Wolpert talks of how we change across time and need to recognise that we are on a journey. However, God is always there for us, sustaining us in the way we need for the moment. What we need to remember is to allow God God’s place in things. ‘The hallmark of all our prayer practices is that in some manner they put us at God’s disposal. God is in charge, not us. We are there to listen and to notice God’s presence; we are not there to have God do our bidding.’

Friday, 21 July 2017

The Tough Life of a Prophet (1 Kings 19:1-8)

Elijah discovered that life was tough as a prophet. He ended up with tasks that he would have preferred to avoid, some of which brought him enemies. One of those powerful enemies was Queen Jezebel. He really wanted nothing to do with her, but it was not a question of mutual avoidance. She wanted to do away with him.

Elijah had had enough. He was ready for the easy life. He just did not want to be involved any more. It was time to try and move on to easier things, and he thought that some time out, a retreat in the desert, might be a step in the right direction. (Sometimes we need to explore what needs to come next.)

He left his servant at Beer-sheba because there are some things that you just need to do on your own. He was afraid, trying to escape whatever might happen. (There is nothing wrong with being afraid – just don’t let it overpower you.)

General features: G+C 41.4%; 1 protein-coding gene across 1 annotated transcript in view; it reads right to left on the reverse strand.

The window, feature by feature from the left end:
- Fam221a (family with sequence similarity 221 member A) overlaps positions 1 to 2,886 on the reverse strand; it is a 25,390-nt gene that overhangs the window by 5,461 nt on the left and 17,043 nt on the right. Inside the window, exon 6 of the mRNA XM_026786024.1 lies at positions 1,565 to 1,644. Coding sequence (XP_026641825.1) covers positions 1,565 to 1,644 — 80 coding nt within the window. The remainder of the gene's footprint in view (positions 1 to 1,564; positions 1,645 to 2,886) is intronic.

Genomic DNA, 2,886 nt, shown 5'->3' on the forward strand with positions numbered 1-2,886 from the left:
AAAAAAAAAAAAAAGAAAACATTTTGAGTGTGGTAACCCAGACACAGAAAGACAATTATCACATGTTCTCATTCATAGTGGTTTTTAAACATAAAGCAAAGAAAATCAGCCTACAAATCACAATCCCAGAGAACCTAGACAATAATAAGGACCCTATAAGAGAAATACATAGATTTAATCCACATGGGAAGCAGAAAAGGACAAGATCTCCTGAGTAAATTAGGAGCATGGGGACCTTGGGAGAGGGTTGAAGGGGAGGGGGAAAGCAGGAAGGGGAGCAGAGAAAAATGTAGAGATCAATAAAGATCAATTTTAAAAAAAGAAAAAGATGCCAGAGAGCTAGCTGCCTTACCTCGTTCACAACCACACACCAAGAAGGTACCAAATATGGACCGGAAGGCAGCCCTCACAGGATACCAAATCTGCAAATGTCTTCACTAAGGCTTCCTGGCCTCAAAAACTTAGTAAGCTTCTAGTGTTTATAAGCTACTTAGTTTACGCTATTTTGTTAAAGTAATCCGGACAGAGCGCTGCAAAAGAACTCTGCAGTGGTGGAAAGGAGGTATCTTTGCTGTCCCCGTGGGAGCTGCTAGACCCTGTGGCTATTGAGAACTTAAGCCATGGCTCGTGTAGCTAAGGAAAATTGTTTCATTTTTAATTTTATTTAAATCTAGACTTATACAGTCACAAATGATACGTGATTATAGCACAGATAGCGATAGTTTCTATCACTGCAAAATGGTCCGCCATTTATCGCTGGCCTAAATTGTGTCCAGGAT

Elijah, in all honesty, is about to give up. He can’t see any future. He just wants to be rid of this prophetic ministry. But God has other ideas. Elijah found a place to rest under a solitary broom tree. He did not want to undertake any further ministry. He is tired – and he falls asleep.

But God is not yet finished with Elijah. (Sometimes we think that we have done all that we can, and it is time to stop. That might be so, but it might be that God has other ideas.) Elijah is ready to give up – only an angel touched him. The angel has provided cake and water, something to eat and drink, and Elijah partakes – but then goes back to sleep. Elijah, despite this very special provision, is still not ready to move on.

But God is still not finished with Elijah. I find it interesting how often God is persistent in calling those who try to evade a particular task that is placed before them. I find that in the Bible, and I rather suspect it remains true today. The angel touches him a second time and provides more sustenance. It is true that we need God’s refreshment and that, without it, the journey will be too much for us as our strength fails. However, it is also true that God’s provision is pretty amazing. In this particular case it sustained Elijah for forty days and forty nights. It must have been some meal!